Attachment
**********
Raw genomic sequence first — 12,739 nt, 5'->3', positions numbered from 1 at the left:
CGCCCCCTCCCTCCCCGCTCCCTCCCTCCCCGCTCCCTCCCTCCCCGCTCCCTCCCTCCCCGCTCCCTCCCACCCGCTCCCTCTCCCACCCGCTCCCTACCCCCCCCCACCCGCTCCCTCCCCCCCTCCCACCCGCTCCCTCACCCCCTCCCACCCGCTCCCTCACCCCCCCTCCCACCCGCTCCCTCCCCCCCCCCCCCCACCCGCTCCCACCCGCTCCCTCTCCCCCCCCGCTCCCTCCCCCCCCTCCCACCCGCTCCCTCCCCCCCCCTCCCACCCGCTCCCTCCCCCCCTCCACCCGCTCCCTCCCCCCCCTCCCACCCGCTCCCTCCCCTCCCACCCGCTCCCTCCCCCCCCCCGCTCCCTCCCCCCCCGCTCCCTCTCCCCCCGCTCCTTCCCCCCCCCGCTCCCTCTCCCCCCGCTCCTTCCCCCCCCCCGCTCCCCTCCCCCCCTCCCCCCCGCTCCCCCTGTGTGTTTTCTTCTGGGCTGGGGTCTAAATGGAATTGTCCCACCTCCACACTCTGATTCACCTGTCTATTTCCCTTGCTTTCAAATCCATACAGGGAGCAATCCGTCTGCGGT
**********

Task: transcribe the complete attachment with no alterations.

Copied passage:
Raw genomic sequence first — 12,739 nt, 5'->3', positions numbered from 1 at the left:
CGCCCCCTCCCTCCCCGCTCCCTCCCTCCCCGCTCCCTCCCTCCCCGCTCCCTCCCTCCCCGCTCCCTCCCACCCGCTCCCTCTCCCACCCGCTCCCTACCCCCCCCCACCCGCTCCCTCCCCCCCTCCCACCCGCTCCCTCACCCCCTCCCACCCGCTCCCTCACCCCCCCTCCCACCCGCTCCCTCCCCCCCCCCCCCCACCCGCTCCCACCCGCTCCCTCTCCCCCCCCGCTCCCTCCCCCCCCTCCCACCCGCTCCCTCCCCCCCCCTCCCACCCGCTCCCTCCCCCCCTCCACCCGCTCCCTCCCCCCCCTCCCACCCGCTCCCTCCCCTCCCACCCGCTCCCTCCCCCCCCCCGCTCCCTCCCCCCCCGCTCCCTCTCCCCCCGCTCCTTCCCCCCCCCGCTCCCTCTCCCCCCGCTCCTTCCCCCCCCCCGCTCCCCTCCCCCCCTCCCCCCCGCTCCCCCTGTGTGTTTTCTTCTGGGCTGGGGTCTAAATGGAATTGTCCCACCTCCACACTCTGATTCACCTGTCTATTTCCCTTGCTTTCAAATCCATACAGGGAGCAATCCGTCTGCGGT